Cochran, elected to the City Council in 2007, admitted to taking $14,000 from a 20th Ward charity he founded to help seniors and children. Prosecutors said he used the money to pay for his daughter's tuition, home expenses and gambling at an Indiana casino.
"It was an unorthodox way of doing things but it is not something that I would say is corrupt," Cochran said.
Cochran was indicted for shaking down businesses, wire fraud and bribery. He pleaded guilty to wire fraud last March and resigned as alderman.
"We have a very stubborn public corruption issue in the city of Chicago and we've seen that historically and we've seen that happen here with this case with former Alderman Cochran," said John Lausch, US Attorney at United States Attorney's Office for The Northern District of Illinois.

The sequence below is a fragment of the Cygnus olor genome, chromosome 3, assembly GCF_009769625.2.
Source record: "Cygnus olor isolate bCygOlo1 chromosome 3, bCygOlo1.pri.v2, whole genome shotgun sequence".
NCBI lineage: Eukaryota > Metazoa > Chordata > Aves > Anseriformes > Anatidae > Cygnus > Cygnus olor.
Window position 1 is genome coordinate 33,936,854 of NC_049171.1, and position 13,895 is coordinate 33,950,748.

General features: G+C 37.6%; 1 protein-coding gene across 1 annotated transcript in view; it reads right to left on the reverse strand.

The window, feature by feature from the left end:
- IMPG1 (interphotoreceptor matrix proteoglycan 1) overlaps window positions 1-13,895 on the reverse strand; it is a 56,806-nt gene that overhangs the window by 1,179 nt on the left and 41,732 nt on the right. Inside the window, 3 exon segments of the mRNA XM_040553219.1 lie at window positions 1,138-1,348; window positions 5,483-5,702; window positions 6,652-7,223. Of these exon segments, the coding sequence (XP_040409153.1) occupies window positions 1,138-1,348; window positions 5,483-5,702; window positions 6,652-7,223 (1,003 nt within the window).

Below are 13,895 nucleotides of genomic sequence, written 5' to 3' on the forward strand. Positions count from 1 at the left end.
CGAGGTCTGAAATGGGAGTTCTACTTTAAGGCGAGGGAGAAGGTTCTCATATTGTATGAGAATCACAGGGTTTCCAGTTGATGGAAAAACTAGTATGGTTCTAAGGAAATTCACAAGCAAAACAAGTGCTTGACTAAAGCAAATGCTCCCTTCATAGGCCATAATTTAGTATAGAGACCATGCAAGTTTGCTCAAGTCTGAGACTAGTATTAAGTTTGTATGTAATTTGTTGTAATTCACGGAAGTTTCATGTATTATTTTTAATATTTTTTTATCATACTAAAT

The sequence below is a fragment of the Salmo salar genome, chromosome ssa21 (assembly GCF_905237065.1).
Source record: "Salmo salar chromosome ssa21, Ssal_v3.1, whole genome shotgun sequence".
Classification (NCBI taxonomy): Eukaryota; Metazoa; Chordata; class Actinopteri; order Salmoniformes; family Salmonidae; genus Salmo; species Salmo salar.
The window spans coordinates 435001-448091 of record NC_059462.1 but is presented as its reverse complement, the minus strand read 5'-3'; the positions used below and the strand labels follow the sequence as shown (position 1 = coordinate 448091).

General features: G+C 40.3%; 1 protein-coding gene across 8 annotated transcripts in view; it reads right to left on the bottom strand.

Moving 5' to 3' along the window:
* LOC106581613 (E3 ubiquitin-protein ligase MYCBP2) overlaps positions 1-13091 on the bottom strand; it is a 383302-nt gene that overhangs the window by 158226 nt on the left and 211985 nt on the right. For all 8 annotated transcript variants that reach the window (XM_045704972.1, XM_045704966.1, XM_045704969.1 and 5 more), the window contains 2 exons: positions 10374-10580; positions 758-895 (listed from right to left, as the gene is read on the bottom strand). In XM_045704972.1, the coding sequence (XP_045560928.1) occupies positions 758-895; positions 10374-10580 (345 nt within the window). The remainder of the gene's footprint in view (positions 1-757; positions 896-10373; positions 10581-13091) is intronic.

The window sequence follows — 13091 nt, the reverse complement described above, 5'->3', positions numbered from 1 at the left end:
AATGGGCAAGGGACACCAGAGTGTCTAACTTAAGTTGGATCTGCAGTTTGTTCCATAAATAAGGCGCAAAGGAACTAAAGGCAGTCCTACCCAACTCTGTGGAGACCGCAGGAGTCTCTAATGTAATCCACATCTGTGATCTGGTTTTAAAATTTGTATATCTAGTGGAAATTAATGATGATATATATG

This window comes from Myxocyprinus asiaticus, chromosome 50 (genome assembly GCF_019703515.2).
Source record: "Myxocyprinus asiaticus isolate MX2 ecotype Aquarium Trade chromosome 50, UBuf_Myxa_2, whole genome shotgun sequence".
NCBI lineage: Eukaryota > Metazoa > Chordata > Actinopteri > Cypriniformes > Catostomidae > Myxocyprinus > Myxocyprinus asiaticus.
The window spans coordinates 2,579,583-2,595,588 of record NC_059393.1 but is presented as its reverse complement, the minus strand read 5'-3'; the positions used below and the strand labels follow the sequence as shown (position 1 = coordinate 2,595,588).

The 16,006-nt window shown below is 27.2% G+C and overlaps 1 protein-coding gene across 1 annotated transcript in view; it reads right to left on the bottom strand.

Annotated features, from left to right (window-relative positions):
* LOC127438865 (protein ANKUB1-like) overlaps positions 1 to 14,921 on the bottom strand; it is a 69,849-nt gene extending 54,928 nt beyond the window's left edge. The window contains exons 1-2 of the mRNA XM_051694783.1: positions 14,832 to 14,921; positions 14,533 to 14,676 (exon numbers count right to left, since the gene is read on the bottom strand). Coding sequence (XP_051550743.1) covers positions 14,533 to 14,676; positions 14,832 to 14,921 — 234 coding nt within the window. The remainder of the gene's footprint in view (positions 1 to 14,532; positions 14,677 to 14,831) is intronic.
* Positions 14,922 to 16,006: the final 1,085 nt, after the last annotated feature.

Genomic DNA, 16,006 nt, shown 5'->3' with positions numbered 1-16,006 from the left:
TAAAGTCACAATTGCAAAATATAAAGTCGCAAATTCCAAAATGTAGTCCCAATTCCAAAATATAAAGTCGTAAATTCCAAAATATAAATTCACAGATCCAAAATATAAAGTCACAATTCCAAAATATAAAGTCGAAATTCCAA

Prosecutors said over a four-year period, the former alderman withdrew more than $64,000, but could only prove a portion of the withdrawals were used for his personal gain. Cochran's lawyers said that's not true and asked for probation and six months on home incarceration.
Cochran said he now regrets pleading guilty and called his sentence unfair. He compared his case to former Congressman Aaron Schock, who pleaded guilty to misusing campaign money to fund a lavish lifestyle but got no jail time.
"You let one man walk out with $800,000, with no charges, and an agreed-upon $14,000 with me ends up with a year in jail." Cochran said.
"Totally separate case. Every single investigation and prosecution we look at separately based on, and we resolve those based upon the facts and circumstances of those cases," Lausch said.
Prosecutors said that sending Cochran to prison should deter others from similar temptation to do wrong. He vowed to rebound.
"This is a bump in the road, we will come back, and get everything back that the devil stole from us," Cochran said.
The judge ordered Cochran to report to prison by 2 p.m. on August 23. The judge also sentenced Cochran to two years of supervised release.
Cochran is Chicago's 30th alderman to be convicted of crimes related to official duties since the 1970s.